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Georgia's Aaron Murray can be The Star.


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This isn't the first time Georgia Bulldogs head coach Mark Richt has been part of a team that had to go on the road to face a national championship contender piloted by a dominant, dual-threat quarterback.

In 1999, he was the offensive coordinator for the Florida State Seminoles in their Sugar Bowl/BCS Championship Game tilt against the Michael Vick-led Virginia Tech Hokies.

The Noles' defense had more than its share of difficulty in stopping Vick, but Richt was able to counter that with his dominant quarterback/wide receiver tandem of Chris Weinke and Peter Warrick. Those two accounted for five touchdowns that were central to Florida State's victory in a 46-29 shootout.

That formula for success could be the blueprint for a Bulldogs' victory over the Auburn Tigers on Saturday.

Georgia wideout A.J. Green could play the role of Warrick and, believe it or not, Bulldogs redshirt freshman quarterback Aaron Murray has more than a bit of a chance to mimic Weinke by outdueling Tigers quarterback Cameron Newton.

Don't believe that could happen? I was of the same mindset until completing a review of the game tape and metrics for Murray both on his own and in a head-to-head comparison with Newton. It turns out there is ample evidence to believe he is capable of keeping up with the Heisman Trophy front-runner on a pass-for-pass basis.

For starters, his passing statistics when facing common Southeastern Conference foes (the Arkansas Razorbacks, Kentucky Wildcats, Mississippi State Bulldogs and South Carolina Gamecocks) are very comparable to Newton's. Murray completed 56 of 91 passes for 832 yards, two touchdowns and one interception against those teams. That equates to a 143.39 passer rating.

That contrasts well to Newton's 50 completions in 75 passes for 644 yards, five touchdowns and two interceptions, a tally that rings up a 155.46 passer rating.

Their numbers are even closer when all of their SEC contests are reviewed. Murray has a 152.73 passer rating in conference games, which is almost identical to Newton's 153.03 passer rating versus the SEC.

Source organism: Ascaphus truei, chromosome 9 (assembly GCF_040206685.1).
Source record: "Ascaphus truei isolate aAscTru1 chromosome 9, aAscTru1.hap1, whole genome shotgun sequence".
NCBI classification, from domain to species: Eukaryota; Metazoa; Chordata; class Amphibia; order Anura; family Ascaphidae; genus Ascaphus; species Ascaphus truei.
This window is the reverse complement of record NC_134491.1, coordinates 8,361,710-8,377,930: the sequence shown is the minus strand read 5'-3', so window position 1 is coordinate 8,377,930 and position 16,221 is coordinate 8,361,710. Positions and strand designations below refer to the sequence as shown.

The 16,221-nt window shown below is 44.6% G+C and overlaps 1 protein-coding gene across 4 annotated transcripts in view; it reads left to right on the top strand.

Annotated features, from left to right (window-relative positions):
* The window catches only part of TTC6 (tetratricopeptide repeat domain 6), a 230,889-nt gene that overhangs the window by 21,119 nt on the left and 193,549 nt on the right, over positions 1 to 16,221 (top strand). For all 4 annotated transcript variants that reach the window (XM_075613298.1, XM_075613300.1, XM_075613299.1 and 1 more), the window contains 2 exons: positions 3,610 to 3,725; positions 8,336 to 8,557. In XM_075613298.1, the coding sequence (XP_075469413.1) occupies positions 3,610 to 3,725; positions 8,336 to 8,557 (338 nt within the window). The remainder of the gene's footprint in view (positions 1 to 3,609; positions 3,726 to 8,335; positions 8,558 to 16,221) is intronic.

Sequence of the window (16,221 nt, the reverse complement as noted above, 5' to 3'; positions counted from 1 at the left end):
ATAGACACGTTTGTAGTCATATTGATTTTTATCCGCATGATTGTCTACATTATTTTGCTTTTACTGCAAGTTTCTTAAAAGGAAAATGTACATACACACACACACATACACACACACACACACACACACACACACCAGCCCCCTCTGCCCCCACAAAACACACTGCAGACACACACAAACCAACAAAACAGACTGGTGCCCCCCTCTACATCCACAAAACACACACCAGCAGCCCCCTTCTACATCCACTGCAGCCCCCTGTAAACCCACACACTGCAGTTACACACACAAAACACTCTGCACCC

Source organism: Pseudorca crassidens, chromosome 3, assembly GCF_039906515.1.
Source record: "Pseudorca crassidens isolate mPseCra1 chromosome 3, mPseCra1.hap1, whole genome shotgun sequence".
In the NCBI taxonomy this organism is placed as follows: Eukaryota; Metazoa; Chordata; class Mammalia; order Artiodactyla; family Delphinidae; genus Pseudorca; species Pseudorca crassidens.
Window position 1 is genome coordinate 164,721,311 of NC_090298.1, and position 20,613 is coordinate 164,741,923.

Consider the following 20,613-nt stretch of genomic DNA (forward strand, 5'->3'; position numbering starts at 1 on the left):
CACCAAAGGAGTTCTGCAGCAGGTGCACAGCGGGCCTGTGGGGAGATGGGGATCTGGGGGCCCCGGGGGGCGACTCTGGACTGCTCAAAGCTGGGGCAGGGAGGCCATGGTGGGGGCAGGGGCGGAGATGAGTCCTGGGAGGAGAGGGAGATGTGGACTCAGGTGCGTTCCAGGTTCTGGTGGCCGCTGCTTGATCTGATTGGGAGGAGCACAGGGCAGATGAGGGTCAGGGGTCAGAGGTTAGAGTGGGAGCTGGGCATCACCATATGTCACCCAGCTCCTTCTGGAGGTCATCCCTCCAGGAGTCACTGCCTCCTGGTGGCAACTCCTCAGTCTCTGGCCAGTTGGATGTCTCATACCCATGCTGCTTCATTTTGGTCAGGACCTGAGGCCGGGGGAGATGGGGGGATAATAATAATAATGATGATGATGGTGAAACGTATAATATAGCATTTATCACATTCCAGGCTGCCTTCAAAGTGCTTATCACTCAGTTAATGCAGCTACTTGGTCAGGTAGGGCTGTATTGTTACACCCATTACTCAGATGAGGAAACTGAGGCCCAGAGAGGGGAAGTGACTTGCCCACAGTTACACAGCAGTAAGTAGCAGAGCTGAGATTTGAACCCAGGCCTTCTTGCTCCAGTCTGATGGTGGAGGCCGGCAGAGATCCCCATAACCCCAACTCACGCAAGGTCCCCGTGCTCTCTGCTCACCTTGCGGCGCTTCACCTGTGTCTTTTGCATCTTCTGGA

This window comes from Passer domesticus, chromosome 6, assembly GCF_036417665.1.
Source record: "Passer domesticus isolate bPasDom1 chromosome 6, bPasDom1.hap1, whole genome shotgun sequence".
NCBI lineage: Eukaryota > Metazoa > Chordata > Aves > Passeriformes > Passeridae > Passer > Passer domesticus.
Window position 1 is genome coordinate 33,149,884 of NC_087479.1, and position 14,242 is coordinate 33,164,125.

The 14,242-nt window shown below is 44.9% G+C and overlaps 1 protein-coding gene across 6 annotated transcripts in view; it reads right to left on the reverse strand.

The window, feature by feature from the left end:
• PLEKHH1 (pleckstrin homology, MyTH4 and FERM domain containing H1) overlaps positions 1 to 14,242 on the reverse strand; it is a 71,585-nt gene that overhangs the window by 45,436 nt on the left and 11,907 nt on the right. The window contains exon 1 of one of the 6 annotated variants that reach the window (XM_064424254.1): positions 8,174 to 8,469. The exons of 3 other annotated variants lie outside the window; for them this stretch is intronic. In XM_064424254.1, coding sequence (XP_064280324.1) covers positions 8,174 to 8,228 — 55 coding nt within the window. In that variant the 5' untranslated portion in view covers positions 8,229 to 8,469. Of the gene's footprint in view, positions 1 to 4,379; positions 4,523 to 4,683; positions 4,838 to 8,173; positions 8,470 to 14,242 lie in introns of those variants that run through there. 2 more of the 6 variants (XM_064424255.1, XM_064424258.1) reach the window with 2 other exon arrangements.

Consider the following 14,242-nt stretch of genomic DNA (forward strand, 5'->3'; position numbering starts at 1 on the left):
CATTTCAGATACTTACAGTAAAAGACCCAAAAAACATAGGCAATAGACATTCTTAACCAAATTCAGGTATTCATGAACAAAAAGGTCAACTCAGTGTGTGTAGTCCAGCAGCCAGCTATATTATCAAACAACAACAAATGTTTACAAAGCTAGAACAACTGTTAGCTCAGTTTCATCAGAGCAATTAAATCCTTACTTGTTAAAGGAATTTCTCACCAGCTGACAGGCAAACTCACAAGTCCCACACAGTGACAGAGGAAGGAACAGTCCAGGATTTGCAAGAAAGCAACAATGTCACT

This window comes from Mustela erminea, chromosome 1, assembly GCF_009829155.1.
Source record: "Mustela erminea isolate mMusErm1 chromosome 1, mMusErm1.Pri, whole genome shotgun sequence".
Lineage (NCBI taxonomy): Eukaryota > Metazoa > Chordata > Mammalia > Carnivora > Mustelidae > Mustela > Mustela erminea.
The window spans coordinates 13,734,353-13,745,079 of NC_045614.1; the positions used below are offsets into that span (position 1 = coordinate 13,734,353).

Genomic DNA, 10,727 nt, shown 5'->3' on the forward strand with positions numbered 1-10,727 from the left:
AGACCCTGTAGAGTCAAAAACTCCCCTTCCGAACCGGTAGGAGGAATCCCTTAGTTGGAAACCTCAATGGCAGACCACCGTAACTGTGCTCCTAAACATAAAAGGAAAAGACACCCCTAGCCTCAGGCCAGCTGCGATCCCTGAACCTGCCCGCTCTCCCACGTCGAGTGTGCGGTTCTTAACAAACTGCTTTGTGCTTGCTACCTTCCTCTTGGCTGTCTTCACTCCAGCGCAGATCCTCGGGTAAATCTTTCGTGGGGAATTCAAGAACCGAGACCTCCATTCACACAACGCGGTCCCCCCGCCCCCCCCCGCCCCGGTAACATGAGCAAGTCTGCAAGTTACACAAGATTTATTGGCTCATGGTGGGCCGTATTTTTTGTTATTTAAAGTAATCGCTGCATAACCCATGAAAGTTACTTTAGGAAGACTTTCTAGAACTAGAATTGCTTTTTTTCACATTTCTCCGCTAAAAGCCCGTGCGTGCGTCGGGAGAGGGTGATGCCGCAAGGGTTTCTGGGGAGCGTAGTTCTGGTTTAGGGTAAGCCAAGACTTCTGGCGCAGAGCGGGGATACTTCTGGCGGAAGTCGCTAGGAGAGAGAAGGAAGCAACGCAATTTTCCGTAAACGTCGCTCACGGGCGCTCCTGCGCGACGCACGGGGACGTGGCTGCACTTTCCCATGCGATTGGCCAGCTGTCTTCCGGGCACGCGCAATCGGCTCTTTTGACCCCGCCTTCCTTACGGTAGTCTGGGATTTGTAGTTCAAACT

As impressive as Murray's totals are at a glance, there are three areas that look even better upon closer inspection.

The first of these is Murray's bad decision rate (a bad decision being defined as when a quarterback makes a mistake with the ball that leads either to a turnover or a near turnover, such as a dropped interception). In the five games against the Bulldogs' toughest SEC opponents (South Carolina, Arkansas, Mississippi State, Kentucky and Florida), he had only three bad decisions in 128 dropbacks.

Divide those together and it equals a bad decision rate of 2.3 percent. That would be a quality figure for even an NFL quarterback, but it is more notable here because it wasn't tallied in a dink-and-dunk offense. Proof of this can be found in the 55 vertical passes Murray threw in these games (a vertical pass being an aerial that is thrown 11 or more yards downfield).

That means 43 percent of his attempts were chucked long distances. Most offenses devote somewhere between 30-40 percent of their throws to the vertical route depths, and yet Richt has allowed his first-year starter to top that mark in these contests in large part because he knows Murray won't force passes into coverage.

Another reason Richt lets his quarterback stretch the field is his phenomenal numbers on bomb routes (defined as aerials thrown 30 or more yards downfield). Murray completed 7 out of 16 bomb passes for 325 yards, two touchdowns and no interceptions against the best SEC teams Georgia has faced this year. That equates to a ridiculously high 20.3 yards per bomb pass attempt.

Now factor those numbers in with the fact that Auburn has allowed 92 pass plays of 10 or more yards this season, which is the 17th highest total in that category in FBS. Add in the 16 touchdown passes the Tigers have allowed (the highest total in the SEC) and it shows just how many problems Auburn has experienced in keeping opposing pass offenses in check.

The biggest caveat to all of this is if the Tigers can turn this into a ground-based game. That would certainly bode well for Newton, the 10th leading rusher in FBS on a yards per game basis, but the stats lean against that occurring. Both teams rank in the top 20 in rush yards allowed per game and in the top 26 in rush yards allowed per attempt. Richt won't bang his offense's head against that wall and if he and Murray have any success through the air, Gene Chizik and Newton will have to mimic them.

If that happens, it could lead to a perfect ending to a very rough season for the Bulldogs.

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